Thursday, 29 March 2012


Sri Lanka 318 (M Jayawardene 180, Anderson 5-72) and 214 (P Jayawardene 61*, Swann 6-82) beat England 193 (Bell 52, Herath 6-74) and 264 (Trott 112, Herath 6-97, Randiv 4-74) by 75 runs

Jonathan Trott's 7th Test century was in vain
I concluded my last blog saying the Flower/Strauss combination would have to come up with something to instil a determination to succeed within the England batting line up ready for their tour of Sri Lanka.  Unfortunately, whatever talks they may have had, whatever extra practice sessions they may have had and whatever incentives they may have had put before them have not worked.  Costly errors when England were seemingly in control of the game saw to their downfall, losing by 75 runs to a Sri Lankan side who have not won a home Test since Muttiah Murilatharan retired in 2010.

Sri Lanka captain, Mahela Jayawardene, won the toss and elected to bat on a surface that looked like it would offer the spinners much purchase in the last innings.  He could not, however, have expected his side to lose three quick wickets in the opening four overs.  Kumar Sangakkara, still one of the best batsmen in the world, was caught behind off James Anderson first ball to leave England smelling blood.  Jayawardene went about correcting the damage and amassed a huge 180, the only Sri Lankan to make a score of note.  He was aided, however, by four dropped catches, two from Anderson and two comical ones from fielding sensation, Monty Panesar.  The home side were eventually bowled out for 318, a score which would have frustrated Strauss’s side immensely.

More frustrations were to follow though, as England’s reply was simply pathetic.  They were dismissed for 193 inside 47 overs.  Ian Bell made a timely return to form with 52 but could not take the attack to the Sri Lankans as much as he would have liked.  England showed the familiar ability to fail to post a formidable first innings lead.  Does it count as a collapse if they were rubbish right from the start?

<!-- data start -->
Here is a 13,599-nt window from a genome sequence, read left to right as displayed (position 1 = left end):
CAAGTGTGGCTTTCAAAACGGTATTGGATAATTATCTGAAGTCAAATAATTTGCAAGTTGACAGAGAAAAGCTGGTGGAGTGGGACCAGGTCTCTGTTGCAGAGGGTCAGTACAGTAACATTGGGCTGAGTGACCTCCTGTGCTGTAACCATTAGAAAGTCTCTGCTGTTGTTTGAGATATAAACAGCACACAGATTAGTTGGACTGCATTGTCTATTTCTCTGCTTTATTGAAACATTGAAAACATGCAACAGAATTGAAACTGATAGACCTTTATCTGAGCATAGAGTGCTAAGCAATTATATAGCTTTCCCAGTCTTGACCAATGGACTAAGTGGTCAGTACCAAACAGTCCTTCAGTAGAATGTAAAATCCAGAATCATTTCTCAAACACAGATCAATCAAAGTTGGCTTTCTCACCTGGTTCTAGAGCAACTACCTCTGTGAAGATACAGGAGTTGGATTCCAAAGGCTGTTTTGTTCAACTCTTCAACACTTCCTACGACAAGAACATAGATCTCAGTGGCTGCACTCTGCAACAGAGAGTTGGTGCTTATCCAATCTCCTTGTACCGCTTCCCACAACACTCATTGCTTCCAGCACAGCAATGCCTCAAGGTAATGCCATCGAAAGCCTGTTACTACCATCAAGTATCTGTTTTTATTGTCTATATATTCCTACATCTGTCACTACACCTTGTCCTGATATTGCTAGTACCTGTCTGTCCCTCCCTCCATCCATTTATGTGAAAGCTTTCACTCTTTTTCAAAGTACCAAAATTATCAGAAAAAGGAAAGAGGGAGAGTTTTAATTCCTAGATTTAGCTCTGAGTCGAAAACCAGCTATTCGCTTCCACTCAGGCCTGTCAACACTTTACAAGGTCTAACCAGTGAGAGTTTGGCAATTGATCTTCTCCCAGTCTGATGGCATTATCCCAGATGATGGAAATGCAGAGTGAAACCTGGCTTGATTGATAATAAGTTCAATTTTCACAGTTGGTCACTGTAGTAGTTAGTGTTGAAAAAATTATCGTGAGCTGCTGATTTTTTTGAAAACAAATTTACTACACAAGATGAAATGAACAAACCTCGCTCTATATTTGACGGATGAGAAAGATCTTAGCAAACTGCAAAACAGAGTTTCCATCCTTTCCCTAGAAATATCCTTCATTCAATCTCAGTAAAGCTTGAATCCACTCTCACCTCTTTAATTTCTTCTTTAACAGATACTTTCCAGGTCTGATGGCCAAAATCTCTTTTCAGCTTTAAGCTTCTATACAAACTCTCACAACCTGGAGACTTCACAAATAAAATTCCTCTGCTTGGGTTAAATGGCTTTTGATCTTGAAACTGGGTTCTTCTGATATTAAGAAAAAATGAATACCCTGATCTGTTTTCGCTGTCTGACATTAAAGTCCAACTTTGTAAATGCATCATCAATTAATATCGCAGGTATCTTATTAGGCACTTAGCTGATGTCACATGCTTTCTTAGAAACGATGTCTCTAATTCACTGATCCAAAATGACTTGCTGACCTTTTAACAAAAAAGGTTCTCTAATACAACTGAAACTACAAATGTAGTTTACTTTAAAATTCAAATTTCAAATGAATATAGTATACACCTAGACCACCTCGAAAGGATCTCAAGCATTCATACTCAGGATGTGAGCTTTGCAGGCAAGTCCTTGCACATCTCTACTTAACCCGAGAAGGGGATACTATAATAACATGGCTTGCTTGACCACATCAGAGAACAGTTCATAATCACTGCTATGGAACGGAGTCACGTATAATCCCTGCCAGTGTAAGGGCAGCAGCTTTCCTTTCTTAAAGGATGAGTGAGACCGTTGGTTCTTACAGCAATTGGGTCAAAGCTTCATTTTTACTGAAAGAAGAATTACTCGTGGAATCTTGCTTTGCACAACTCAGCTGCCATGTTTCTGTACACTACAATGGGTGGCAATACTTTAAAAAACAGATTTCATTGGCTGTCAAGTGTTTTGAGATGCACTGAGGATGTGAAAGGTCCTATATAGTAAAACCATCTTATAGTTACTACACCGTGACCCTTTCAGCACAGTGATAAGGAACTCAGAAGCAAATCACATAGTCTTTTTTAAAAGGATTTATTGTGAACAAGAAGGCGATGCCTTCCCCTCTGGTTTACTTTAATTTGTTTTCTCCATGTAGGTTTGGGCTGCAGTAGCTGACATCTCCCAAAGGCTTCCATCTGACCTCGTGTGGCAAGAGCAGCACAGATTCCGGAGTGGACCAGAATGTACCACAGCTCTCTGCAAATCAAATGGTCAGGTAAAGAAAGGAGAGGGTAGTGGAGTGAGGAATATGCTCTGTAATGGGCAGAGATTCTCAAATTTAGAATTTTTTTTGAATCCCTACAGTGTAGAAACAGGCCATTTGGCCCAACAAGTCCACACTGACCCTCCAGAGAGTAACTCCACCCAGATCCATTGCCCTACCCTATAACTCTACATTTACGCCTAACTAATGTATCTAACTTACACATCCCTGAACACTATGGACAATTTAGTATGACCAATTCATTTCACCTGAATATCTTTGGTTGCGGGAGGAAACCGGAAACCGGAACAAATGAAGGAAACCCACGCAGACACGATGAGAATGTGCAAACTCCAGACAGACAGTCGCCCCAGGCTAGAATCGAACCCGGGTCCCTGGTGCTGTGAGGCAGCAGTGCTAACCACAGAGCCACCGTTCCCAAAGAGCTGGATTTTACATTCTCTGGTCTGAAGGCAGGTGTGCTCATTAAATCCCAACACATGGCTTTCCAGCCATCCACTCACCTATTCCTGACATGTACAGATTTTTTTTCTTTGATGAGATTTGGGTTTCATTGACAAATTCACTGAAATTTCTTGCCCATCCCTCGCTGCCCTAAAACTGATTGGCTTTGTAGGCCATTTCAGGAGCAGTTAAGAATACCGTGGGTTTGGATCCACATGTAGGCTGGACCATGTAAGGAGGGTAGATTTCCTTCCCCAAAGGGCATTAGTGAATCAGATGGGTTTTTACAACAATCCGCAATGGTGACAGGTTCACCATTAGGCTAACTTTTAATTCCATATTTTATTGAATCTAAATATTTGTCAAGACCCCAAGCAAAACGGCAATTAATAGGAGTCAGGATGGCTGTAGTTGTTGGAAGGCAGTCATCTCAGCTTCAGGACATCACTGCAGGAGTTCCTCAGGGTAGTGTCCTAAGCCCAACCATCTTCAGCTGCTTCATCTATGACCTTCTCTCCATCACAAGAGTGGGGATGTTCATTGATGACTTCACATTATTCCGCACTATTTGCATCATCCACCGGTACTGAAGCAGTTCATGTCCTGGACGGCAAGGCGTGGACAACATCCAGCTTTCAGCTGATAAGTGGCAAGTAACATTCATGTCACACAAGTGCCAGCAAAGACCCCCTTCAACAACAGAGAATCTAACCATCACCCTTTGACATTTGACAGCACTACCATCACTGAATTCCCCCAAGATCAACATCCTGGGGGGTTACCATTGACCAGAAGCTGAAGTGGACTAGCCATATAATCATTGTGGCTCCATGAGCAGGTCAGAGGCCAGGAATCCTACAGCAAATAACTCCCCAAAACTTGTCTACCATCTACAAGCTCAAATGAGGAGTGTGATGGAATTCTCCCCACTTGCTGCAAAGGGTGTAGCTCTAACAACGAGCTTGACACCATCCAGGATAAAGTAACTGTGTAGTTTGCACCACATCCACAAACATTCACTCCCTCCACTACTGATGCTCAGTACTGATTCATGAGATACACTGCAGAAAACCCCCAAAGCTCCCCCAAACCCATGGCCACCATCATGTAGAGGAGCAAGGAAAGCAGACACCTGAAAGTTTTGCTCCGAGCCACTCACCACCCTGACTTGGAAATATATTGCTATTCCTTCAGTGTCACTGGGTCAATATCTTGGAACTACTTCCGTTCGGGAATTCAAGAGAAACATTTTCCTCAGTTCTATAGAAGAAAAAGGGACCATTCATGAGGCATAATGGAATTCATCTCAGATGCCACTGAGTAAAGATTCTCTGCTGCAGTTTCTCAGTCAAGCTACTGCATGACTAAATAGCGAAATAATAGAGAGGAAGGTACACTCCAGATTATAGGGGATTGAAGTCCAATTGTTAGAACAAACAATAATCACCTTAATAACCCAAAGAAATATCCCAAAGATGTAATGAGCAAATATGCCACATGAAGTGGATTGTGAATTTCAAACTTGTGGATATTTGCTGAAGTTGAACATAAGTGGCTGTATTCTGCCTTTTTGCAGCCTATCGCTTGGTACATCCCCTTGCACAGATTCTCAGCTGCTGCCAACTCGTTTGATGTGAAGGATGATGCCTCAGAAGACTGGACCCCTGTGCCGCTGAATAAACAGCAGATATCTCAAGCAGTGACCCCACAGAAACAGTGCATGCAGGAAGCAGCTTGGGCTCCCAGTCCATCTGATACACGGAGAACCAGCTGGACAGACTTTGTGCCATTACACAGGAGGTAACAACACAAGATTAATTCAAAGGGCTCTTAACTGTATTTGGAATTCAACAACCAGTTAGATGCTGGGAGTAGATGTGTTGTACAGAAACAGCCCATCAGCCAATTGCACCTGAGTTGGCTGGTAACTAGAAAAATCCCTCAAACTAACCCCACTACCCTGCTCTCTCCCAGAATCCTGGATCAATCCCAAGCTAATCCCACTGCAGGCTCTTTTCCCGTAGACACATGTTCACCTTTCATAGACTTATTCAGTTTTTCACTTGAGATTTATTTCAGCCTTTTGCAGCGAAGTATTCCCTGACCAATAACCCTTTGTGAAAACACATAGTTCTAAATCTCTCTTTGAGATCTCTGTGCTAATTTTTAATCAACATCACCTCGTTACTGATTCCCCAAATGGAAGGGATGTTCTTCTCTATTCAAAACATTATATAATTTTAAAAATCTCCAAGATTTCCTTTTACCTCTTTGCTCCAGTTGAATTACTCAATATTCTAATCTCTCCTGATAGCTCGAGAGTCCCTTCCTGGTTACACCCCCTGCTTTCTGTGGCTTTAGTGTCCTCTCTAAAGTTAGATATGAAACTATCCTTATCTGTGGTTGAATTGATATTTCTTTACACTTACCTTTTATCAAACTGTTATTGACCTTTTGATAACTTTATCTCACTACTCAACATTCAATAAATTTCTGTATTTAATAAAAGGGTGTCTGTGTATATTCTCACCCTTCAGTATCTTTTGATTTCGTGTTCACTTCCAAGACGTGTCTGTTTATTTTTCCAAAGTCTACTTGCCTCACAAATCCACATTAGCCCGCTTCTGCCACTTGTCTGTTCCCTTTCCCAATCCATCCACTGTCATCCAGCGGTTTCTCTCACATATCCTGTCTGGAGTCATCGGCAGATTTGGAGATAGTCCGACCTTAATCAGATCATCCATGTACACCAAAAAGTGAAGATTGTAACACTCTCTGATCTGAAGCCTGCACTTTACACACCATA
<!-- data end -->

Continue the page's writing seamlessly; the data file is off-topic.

Trailing by 125 runs, England’s bowlers had their work cut out to repair the damage caused by their willy nilly batting.  However, just as the bowling unit was good when needed against Pakistan, they were equally good here… to start with.  With the score at 127-8 and the lead at 252, if England had polished off the remaining two wickets, they would have had a real chance in winning the game.  But, England never make these things easy.  Even when they take their catches, Stuart Broad finds another way to throw a spanner into the works by bowling no-balls to ensure the Sri Lankan batsmen stay in.  Sri Lanka added another 87 runs for the last two wickets, with the catch off the no-ball allowing Prasanna Jayawardene to make 61* setting England 340 - a score never achieved at Galle - to win.

England’s final innings started nervously.  England’s recent run machine, Alastair Cook departed for 27 and Strauss flayed an awful hoik to midwicket for 14.  Jonathan Trott and Kevin Pietersen survived it through to stumps on Day 3 at 111-2.  Pietersen though, was caught early on the next day leaving Trott and Bell to pursue the target.  Both looked good until what I think was a dreadful decision was made by umpire Rod Tucker.  The Aussie gave Bell out LBW whilst sweeping, with the impact at least eight feet down the track.  With the ball pitching on off stump and turning away from Bell, I cannot understand how he could have been certain that was going to hit the stumps and I believe he and Hawkeye got that one wrong.

England’s luck did improve slightly though when Matt Prior and Trott steadied the ship and looked on course to see the visitors home.  Prior can consider himself incredibly unlucky, however, when on 41 he slapped a sweep straight at Thirimanne at short leg who juggled it and managed to cling on.  England’s last real hopes were pinned on Trott (I have no faith in debutant Samit Patel), who finally passed his century off 240 balls - a proper Test ton.  The South African born number three eventually lost his wicket and England fans gave up hope, when  he flicked a ball straight to Dilshan at leg slip who took a sharp catch.  England’s tail did not then put up a fight with none of the last five making double figures.  When last man Panesar was caught in the slips first ball it sparked huge celebrations among the Sri Lankan players and fans alike.